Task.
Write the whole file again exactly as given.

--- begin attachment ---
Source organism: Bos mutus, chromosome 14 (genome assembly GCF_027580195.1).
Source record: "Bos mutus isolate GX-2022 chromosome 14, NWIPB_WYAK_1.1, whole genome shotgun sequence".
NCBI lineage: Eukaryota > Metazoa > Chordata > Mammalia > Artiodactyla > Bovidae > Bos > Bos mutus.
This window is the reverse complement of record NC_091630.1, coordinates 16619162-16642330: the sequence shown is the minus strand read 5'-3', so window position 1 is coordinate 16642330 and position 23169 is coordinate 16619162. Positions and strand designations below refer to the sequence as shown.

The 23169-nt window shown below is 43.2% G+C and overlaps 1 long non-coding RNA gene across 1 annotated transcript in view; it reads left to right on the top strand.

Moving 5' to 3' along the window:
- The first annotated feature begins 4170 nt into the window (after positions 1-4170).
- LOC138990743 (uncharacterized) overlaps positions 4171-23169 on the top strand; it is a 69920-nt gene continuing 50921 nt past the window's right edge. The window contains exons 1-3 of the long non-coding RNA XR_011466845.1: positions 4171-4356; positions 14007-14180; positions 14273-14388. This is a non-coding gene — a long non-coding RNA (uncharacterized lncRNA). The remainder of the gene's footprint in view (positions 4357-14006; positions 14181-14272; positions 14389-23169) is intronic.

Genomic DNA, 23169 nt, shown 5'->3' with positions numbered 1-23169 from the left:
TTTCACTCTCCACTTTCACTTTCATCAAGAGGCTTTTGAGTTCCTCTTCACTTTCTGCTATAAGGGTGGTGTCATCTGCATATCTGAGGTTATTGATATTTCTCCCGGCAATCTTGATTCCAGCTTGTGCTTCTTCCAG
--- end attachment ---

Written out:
Source organism: Bos mutus, chromosome 14 (genome assembly GCF_027580195.1).
Source record: "Bos mutus isolate GX-2022 chromosome 14, NWIPB_WYAK_1.1, whole genome shotgun sequence".
NCBI lineage: Eukaryota > Metazoa > Chordata > Mammalia > Artiodactyla > Bovidae > Bos > Bos mutus.
This window is the reverse complement of record NC_091630.1, coordinates 16619162-16642330: the sequence shown is the minus strand read 5'-3', so window position 1 is coordinate 16642330 and position 23169 is coordinate 16619162. Positions and strand designations below refer to the sequence as shown.

The 23169-nt window shown below is 43.2% G+C and overlaps 1 long non-coding RNA gene across 1 annotated transcript in view; it reads left to right on the top strand.

Moving 5' to 3' along the window:
- The first annotated feature begins 4170 nt into the window (after positions 1-4170).
- LOC138990743 (uncharacterized) overlaps positions 4171-23169 on the top strand; it is a 69920-nt gene continuing 50921 nt past the window's right edge. The window contains exons 1-3 of the long non-coding RNA XR_011466845.1: positions 4171-4356; positions 14007-14180; positions 14273-14388. This is a non-coding gene — a long non-coding RNA (uncharacterized lncRNA). The remainder of the gene's footprint in view (positions 4357-14006; positions 14181-14272; positions 14389-23169) is intronic.

Genomic DNA, 23169 nt, shown 5'->3' with positions numbered 1-23169 from the left:
TTTCACTCTCCACTTTCACTTTCATCAAGAGGCTTTTGAGTTCCTCTTCACTTTCTGCTATAAGGGTGGTGTCATCTGCATATCTGAGGTTATTGATATTTCTCCCGGCAATCTTGATTCCAGCTTGTGCTTCTTCCAG